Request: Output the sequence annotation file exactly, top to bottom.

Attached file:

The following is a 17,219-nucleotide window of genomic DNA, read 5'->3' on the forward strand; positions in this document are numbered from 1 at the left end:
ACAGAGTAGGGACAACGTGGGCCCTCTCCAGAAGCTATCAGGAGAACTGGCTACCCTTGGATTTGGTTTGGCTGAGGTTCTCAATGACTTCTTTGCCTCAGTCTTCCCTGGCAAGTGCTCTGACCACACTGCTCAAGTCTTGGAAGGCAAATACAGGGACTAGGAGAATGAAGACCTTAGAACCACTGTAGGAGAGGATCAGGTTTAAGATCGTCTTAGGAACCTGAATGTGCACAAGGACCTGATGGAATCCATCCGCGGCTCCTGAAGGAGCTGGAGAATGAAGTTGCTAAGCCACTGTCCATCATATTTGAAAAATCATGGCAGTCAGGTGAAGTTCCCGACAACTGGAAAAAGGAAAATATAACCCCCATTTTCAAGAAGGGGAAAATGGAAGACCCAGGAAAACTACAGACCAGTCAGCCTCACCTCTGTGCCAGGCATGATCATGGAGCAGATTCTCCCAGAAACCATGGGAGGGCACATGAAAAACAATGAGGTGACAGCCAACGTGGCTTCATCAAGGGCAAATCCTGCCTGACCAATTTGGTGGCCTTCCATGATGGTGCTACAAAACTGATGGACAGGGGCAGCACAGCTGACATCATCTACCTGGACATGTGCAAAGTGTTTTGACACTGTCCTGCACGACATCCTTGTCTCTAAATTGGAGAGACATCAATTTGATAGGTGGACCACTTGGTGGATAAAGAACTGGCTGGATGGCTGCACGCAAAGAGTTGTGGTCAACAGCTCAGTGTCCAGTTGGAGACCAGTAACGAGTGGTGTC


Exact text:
The following is a 17,219-nucleotide window of genomic DNA, read 5'->3' on the forward strand; positions in this document are numbered from 1 at the left end:
ACAGAGTAGGGACAACGTGGGCCCTCTCCAGAAGCTATCAGGAGAACTGGCTACCCTTGGATTTGGTTTGGCTGAGGTTCTCAATGACTTCTTTGCCTCAGTCTTCCCTGGCAAGTGCTCTGACCACACTGCTCAAGTCTTGGAAGGCAAATACAGGGACTAGGAGAATGAAGACCTTAGAACCACTGTAGGAGAGGATCAGGTTTAAGATCGTCTTAGGAACCTGAATGTGCACAAGGACCTGATGGAATCCATCCGCGGCTCCTGAAGGAGCTGGAGAATGAAGTTGCTAAGCCACTGTCCATCATATTTGAAAAATCATGGCAGTCAGGTGAAGTTCCCGACAACTGGAAAAAGGAAAATATAACCCCCATTTTCAAGAAGGGGAAAATGGAAGACCCAGGAAAACTACAGACCAGTCAGCCTCACCTCTGTGCCAGGCATGATCATGGAGCAGATTCTCCCAGAAACCATGGGAGGGCACATGAAAAACAATGAGGTGACAGCCAACGTGGCTTCATCAAGGGCAAATCCTGCCTGACCAATTTGGTGGCCTTCCATGATGGTGCTACAAAACTGATGGACAGGGGCAGCACAGCTGACATCATCTACCTGGACATGTGCAAAGTGTTTTGACACTGTCCTGCACGACATCCTTGTCTCTAAATTGGAGAGACATCAATTTGATAGGTGGACCACTTGGTGGATAAAGAACTGGCTGGATGGCTGCACGCAAAGAGTTGTGGTCAACAGCTCAGTGTCCAGTTGGAGACCAGTAACGAGTGGTGTC